Every founder dreams of building a substantial company. For those who make it through the myriad challenges, it typically results in an exit. If it’s through an acquisition, that can mean cashing in your equity, paying back investors and rewarding long-time employees, but it also usually results in a loss of power and a substantially reduced role.
Some founders hang around for a while before leaving after an agreed-upon time period, while others depart right away because there is simply no role left for them. However it plays out, being acquired can be an emotional shock: The company you spent years building is no longer under your control,
We spoke to a couple of startup founders who went through this experience to learn what the acquisition process was like, and how it feels to give up something after pouring your heart and soul into building it.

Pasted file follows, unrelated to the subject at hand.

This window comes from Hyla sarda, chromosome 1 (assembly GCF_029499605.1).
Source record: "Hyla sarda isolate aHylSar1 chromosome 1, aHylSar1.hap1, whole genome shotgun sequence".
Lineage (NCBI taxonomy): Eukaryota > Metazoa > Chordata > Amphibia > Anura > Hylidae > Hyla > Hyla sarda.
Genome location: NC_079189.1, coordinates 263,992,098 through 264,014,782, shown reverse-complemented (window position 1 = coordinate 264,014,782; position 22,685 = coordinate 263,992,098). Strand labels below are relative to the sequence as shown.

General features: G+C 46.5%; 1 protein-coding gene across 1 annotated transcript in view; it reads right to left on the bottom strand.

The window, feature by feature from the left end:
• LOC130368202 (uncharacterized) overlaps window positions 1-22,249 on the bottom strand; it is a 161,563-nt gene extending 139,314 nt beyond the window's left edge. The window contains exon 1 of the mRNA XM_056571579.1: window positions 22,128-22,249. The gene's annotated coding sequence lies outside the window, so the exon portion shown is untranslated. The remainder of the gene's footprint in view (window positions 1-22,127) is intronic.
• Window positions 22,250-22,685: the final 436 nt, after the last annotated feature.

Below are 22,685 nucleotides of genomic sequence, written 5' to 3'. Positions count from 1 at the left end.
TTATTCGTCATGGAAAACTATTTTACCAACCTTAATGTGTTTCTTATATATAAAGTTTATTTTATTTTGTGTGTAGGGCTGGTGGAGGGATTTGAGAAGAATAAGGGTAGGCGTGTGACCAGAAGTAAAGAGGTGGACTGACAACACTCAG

Knowing when it’s time to sell
There has to be some impetus to think about selling: Perhaps you’ve reached a point where growth stalls, or where you need to raise a substantial amount of cash to take you to the next level.
For Tracy Young, co-founder and former CEO at PlanGrid, the forcing event was reaching a point where she needed to raise funds to continue.
After growing a company that helped digitize building plans into a $100 million business, Young ended up selling it to Autodesk for $875 million in 2018. It was a substantial exit, but Young said it was more of a practical matter because the path to further growth was going to be an arduous one.
“When we got the offer from Autodesk, literally we would have had to execute flawlessly and the world had to stay good for the next three years for us to have the same outcome,” she said at a panel on exiting at TechCrunch Disrupt last week.
“As CEO, [my] job is to choose the best path forward for all stakeholders of the company — for our investors, for our team members, for our customers — and that was the path we chose.”
For Rami Essaid, who founded bot mitigation platform Distil Networks in 2011, slowing growth encouraged him to consider an exit. The company had reached around $25 million run rate, but a lack of momentum meant that shifting to a broader product portfolio would have been too heavy a lift.
By Ron Miller